Inside Slant: When a defensive lineman gets 'defenseless player' protection

One of the fashionable criticisms of NFL officiating is to suggest that it's now illegal to "play football" the way most of us conceive of the game. Physical play, violent contact and now even pancake blocks at times appear fair game for penalties.

That was the sense many of you had Monday night when referee Jeff Triplette's crew called Seattle Seahawks guard James Carpenter for unnecessary roughness, wiping out a fourth-quarter touchdown pass to receiver Percy Harvin. When you watch the replay, you see Carpenter blocking Washington Redskins defensive lineman Chris Baker to the ground and then diving on top of him in what seemed a standard finish of the block.

Seahawks coach Pete Carroll initially termed the penalty "outrageous" and complained to the league about it. Presumably, NFL vice president of officiating Dean Blandino told Carroll the same thing he said this week on the NFL Network. Did you know that a player on the ground is considered in a "defenseless posture," thus making his head and neck area off limits to contact? Carpenter didn't, Carroll didn't and I'm guessing most of us in the audience did not, as well.

As part of its effort to increase player safety, the NFL lists 10 definitions of a defenseless player in Rule 12, Section 2, Article 7(a). No. 5: "A player on the ground." Article 7(b) notes that prohibited contact against a defenseless player includes "forcibly hitting the defenseless player's head or neck area with the helmet, facemask, forearm or shoulder ..."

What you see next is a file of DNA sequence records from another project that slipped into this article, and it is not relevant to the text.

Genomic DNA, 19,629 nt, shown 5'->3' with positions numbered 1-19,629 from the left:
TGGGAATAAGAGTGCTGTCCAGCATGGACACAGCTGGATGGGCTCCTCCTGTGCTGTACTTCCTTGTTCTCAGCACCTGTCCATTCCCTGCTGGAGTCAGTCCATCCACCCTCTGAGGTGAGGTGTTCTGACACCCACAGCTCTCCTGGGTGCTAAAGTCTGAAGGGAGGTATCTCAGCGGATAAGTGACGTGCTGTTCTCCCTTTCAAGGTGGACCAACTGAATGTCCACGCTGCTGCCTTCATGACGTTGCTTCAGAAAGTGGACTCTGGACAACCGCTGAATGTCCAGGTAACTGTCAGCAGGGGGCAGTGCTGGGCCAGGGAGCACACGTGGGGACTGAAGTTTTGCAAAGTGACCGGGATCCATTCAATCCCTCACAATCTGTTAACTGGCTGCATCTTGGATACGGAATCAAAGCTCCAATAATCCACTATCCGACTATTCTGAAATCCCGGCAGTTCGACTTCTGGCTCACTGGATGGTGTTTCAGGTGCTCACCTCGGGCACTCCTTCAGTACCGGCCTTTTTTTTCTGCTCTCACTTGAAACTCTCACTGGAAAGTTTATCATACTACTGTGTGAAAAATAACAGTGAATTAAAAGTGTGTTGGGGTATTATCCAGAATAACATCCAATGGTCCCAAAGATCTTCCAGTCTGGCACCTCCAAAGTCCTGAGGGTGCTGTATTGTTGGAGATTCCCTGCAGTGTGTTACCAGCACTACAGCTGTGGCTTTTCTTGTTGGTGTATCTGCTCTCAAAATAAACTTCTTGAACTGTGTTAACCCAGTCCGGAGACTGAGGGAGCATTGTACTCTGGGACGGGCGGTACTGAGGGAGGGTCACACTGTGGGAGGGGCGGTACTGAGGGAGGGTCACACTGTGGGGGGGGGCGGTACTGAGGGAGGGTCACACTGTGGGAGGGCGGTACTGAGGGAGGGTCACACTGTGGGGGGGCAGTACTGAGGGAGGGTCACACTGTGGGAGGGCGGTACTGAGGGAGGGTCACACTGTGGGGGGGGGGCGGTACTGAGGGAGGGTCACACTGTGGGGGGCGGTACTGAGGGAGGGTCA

As a result of Carpenter's block, Baker was on the ground. By NFL rule, Carpenter needed either to leave him alone -- a difficult request for an offensive lineman during a live play -- or "bury" him with contact to an area other than the head or neck. (Carpenter's forearm appeared to hit Baker high, intentionally or otherwise.)

I think we can agree that this penalty isn't called on every occurrence. What's surprising is that Triplette's crew has called what I term "behavior penalties" relatively infrequently this season.

The ESPN Stats & Information chart below compiles all calls, accepted or declined, for personal fouls, roughing, taunting, unnecessary roughness and unsportsmanlike conduct. These penalties all require some level of subjective judgment, as opposed to, say, false starts -- which either happened or didn't.

Triplette's crew called a total of five through the first five weeks of 2014, placing it near the bottom of the league's 17 crews. Based on these figures, which most NFL teams monitor as well, you're more likely to get away with a hit on a defenseless player with crews led by Triplette, Walt Coleman, Bill Leavy or Pete Morelli than you are with the crews of Gene Steratore or Jerome Boger. Steratore has called more than six times the number of these penalties than those at the bottom of the list.

Meanwhile, at the top of this post is our weekly look at frequency of all calls from each crew. (Thanks to ESPN.com editor Brett Longdin for the fancy upgraded graphic.)